The solute concentration of berries at maturity typically varies inversely with their size (

Canopy geometry factors such as shading likely interacted with our measures. While this was not assessed here, its importance is well understood for anthocyanins. Anthocyanins and phenolics are strongly influenced by vegetative biomass and microclimate, and then post véraison more strongly by climatic conditions post-véraison, especially light intensity and temperature (

A limitation to interpreting our observations is that we harvested on a single date, so the fruit was not necessarily all mature. However, leaf area manipulation studies have similar limitations. Thus, the matter is more complicated than the leaf area/fruit weight model assumes and perhaps accounts for the relatively poor performance of the harvest index model in this study. It should be noted that we partitioned variation across space rather than time. Season, management and clonal variabilities could influence vegetative vine biomass, but we present comparative data across one year because spatial variability does not change with these contributing factors.

Lateral growth increases with increasing growth rate, particularly in highly vegetative vines (

This study identified a previously unrecorded phenomenon in grapevines where shoot-to-shoot variation in berry mass and its relationship with berry composition changes with whole-vine biomass. Thus, biomass management at the whole-vine scale may affect metabolite partitioning and thus fruit composition within vines. Present management indices that have been developed to predict ideal fruit composition at harvest, direct agronomic practice (such as cluster thinning) to low yield per hectare. In locations with the potential for high vine biomass, such as those with non-limiting conditions (abundant water, warmth and light) found commonly in new-world industrial-style agriculture, such practices may exacerbate the high vegetative state, with excess carbohydrates redirected to leaf growth with negative consequences for quality.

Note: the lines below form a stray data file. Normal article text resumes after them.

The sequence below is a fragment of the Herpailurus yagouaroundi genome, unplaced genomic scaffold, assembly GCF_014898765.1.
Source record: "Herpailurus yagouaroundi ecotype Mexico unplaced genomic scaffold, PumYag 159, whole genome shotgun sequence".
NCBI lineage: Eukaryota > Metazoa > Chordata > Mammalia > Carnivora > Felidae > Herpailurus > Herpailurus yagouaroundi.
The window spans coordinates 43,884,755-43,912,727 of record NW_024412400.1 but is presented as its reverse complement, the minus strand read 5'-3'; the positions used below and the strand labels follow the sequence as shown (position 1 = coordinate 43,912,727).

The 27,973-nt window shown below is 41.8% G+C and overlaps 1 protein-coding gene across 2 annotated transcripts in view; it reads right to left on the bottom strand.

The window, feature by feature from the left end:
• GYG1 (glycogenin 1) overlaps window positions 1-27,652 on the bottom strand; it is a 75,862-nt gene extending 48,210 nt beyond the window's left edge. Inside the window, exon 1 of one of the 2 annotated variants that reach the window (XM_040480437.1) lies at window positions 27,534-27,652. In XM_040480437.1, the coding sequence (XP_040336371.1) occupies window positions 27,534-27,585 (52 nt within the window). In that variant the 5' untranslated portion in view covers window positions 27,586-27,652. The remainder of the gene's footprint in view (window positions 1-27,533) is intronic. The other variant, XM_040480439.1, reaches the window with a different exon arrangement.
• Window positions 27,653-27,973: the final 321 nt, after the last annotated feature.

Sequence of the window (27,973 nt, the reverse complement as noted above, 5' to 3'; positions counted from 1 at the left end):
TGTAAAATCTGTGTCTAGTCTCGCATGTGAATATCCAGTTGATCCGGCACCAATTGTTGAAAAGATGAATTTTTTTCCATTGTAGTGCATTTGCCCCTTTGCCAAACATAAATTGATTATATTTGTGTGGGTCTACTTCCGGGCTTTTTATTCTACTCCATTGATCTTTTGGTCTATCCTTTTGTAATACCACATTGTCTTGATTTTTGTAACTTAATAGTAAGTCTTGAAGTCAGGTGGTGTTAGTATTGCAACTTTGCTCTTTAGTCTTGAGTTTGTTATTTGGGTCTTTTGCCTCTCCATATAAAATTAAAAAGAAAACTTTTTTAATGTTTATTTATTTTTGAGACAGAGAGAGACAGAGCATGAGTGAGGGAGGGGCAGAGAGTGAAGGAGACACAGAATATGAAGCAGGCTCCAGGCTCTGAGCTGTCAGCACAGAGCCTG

The functional relationship between vegetative and reproductive organs in grapevines must be examined in the context of other factors influencing the dynamics of berry development, such as light penetration and water availability. Our study represents a ‘natural' experiment, with the grapevine population exhibiting a range of vegetative biomass in the field rather than experimentally manipulated to achieve this result. Future studies could be based on contemporary understanding of the nature of source – sink relationships in the grapevine. How sugars are not loaded into phloem vessels but diffuse from mesophyll cytosol to phloem vessel, undergo mass flow and then follow a diffusion pathway to sink cytosol is critical to understanding source – sink relationships in the grapevine (

In contrast to expectations, large berries can be competitive sinks for carbohydrates when canopies are large. Consequently, management practices that encourage larger berries (

This work was supported by an Australian Government Research Training Program scholarship [scholarship # LP034319] and a collaborative fund from Evans & Tate Ltd and The University of Western Australia and the Australian Grape and Wine Council Project [grant # 39141100]. We thank Evans and Tate Winery for additional funds and access to vineyards and labs. Thanks to the UWA School of Agriculture and Environment and Greg Cawthray for technical assistance.